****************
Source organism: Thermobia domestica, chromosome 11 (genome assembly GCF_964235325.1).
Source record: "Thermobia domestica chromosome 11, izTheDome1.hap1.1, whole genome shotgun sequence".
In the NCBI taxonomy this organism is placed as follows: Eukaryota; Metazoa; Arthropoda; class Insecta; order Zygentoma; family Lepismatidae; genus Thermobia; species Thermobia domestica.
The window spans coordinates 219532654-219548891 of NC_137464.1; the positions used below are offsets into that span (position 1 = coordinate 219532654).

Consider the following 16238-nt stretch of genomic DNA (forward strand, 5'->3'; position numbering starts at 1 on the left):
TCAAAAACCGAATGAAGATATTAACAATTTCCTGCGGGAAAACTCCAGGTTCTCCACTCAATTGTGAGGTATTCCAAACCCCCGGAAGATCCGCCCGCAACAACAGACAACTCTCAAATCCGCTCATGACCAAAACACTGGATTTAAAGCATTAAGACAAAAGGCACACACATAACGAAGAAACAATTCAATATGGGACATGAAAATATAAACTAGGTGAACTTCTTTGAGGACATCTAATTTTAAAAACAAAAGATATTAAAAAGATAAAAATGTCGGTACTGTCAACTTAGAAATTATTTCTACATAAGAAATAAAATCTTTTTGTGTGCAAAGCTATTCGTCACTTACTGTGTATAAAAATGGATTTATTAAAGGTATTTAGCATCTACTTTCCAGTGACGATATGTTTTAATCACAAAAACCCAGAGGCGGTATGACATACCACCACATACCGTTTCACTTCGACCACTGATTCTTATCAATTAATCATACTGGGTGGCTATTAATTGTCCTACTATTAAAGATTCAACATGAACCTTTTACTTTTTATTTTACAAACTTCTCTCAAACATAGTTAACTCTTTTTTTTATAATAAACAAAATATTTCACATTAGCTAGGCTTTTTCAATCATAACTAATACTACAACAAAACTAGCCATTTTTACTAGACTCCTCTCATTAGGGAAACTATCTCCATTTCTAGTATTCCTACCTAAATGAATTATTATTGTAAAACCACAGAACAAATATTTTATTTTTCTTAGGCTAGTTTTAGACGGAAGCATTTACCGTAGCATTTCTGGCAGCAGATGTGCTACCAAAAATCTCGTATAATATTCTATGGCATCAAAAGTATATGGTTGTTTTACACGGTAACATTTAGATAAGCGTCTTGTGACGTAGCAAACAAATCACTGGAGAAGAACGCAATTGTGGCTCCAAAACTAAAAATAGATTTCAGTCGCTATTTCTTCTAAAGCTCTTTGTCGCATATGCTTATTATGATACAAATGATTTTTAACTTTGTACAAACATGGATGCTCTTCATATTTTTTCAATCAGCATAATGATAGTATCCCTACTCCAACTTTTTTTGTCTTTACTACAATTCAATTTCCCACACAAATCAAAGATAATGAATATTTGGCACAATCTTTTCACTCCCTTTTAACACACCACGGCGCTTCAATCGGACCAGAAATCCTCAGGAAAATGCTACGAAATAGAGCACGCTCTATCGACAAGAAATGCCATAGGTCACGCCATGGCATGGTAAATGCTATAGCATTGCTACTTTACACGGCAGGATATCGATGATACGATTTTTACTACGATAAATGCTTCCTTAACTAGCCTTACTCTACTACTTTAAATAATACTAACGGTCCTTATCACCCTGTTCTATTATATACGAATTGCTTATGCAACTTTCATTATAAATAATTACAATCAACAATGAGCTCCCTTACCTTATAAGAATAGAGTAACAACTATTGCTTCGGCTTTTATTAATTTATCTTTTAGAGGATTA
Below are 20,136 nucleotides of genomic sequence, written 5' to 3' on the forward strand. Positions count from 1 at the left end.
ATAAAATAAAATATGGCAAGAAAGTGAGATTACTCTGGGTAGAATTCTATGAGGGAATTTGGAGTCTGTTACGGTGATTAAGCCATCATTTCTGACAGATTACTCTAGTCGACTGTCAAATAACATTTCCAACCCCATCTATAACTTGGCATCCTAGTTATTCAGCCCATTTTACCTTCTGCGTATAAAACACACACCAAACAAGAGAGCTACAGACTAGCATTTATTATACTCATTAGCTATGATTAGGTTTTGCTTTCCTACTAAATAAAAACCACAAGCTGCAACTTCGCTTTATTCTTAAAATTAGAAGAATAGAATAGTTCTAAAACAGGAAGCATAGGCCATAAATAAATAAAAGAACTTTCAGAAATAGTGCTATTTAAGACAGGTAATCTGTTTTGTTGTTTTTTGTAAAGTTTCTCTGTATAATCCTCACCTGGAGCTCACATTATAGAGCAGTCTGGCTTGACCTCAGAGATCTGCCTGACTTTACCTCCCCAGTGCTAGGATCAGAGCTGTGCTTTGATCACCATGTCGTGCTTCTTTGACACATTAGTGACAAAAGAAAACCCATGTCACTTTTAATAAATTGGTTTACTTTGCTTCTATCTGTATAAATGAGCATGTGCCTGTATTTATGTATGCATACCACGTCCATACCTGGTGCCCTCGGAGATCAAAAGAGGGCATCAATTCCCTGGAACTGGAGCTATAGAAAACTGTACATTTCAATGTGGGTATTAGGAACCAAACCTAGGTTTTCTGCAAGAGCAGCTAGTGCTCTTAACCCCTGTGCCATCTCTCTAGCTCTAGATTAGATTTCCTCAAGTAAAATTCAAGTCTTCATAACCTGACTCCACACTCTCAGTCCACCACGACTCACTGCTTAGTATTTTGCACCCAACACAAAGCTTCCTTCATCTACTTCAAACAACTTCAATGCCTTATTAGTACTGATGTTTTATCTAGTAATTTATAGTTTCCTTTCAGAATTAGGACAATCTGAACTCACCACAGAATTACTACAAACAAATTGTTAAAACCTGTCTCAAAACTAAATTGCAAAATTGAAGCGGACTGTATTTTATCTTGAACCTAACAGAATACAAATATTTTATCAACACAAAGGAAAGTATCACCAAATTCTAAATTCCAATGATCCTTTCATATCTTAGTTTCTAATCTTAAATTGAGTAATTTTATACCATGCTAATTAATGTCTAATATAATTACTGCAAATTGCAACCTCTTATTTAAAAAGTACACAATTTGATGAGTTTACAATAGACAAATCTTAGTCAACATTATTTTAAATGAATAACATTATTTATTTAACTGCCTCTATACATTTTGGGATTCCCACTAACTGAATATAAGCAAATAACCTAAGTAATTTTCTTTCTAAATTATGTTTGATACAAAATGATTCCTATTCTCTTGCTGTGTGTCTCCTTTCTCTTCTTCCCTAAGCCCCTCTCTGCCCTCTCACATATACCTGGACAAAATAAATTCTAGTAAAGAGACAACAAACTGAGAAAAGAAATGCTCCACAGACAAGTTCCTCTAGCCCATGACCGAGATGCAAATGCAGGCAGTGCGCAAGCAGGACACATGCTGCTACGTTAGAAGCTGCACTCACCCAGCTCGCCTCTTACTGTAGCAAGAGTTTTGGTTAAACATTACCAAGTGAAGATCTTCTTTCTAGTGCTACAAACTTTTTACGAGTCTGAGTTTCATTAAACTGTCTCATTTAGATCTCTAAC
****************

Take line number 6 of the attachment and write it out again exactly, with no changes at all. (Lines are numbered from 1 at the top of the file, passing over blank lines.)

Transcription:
TCAAAAACCGAATGAAGATATTAACAATTTCCTGCGGGAAAACTCCAGGTTCTCCACTCAATTGTGAGGTATTCCAAACCCCCGGAAGATCCGCCCGCAACAACAGACAACTCTCAAATCCGCTCATGACCAAAACACTGGATTTAAAGCATTAAGACAAAAGGCACACACATAACGAAGAAACAATTCAATATGGGACATGAAAATATAAACTAGGTGAACTTCTTTGAGGACATCTAATTTTAAAAACAAAAGATATTAAAAAGATAAAAATGTCGGTACTGTCAACTTAGAAATTATTTCTACATAAGAAATAAAATCTTTTTGTGTGCAAAGCTATTCGTCACTTACTGTGTATAAAAATGGATTTATTAAAGGTATTTAGCATCTACTTTCCAGTGACGATATGTTTTAATCACAAAAACCCAGAGGCGGTATGACATACCACCACATACCGTTTCACTTCGACCACTGATTCTTATCAATTAATCATACTGGGTGGCTATTAATTGTCCTACTATTAAAGATTCAACATGAACCTTTTACTTTTTATTTTACAAACTTCTCTCAAACATAGTTAACTCTTTTTTTTATAATAAACAAAATATTTCACATTAGCTAGGCTTTTTCAATCATAACTAATACTACAACAAAACTAGCCATTTTTACTAGACTCCTCTCATTAGGGAAACTATCTCCATTTCTAGTATTCCTACCTAAATGAATTATTATTGTAAAACCACAGAACAAATATTTTATTTTTCTTAGGCTAGTTTTAGACGGAAGCATTTACCGTAGCATTTCTGGCAGCAGATGTGCTACCAAAAATCTCGTATAATATTCTATGGCATCAAAAGTATATGGTTGTTTTACACGGTAACATTTAGATAAGCGTCTTGTGACGTAGCAAACAAATCACTGGAGAAGAACGCAATTGTGGCTCCAAAACTAAAAATAGATTTCAGTCGCTATTTCTTCTAAAGCTCTTTGTCGCATATGCTTATTATGATACAAATGATTTTTAACTTTGTACAAACATGGATGCTCTTCATATTTTTTCAATCAGCATAATGATAGTATCCCTACTCCAACTTTTTTTGTCTTTACTACAATTCAATTTCCCACACAAATCAAAGATAATGAATATTTGGCACAATCTTTTCACTCCCTTTTAACACACCACGGCGCTTCAATCGGACCAGAAATCCTCAGGAAAATGCTACGAAATAGAGCACGCTCTATCGACAAGAAATGCCATAGGTCACGCCATGGCATGGTAAATGCTATAGCATTGCTACTTTACACGGCAGGATATCGATGATACGATTTTTACTACGATAAATGCTTCCTTAACTAGCCTTACTCTACTACTTTAAATAATACTAACGGTCCTTATCACCCTGTTCTATTATATACGAATTGCTTATGCAACTTTCATTATAAATAATTACAATCAACAATGAGCTCCCTTACCTTATAAGAATAGAGTAACAACTATTGCTTCGGCTTTTATTAATTTATCTTTTAGAGGATTA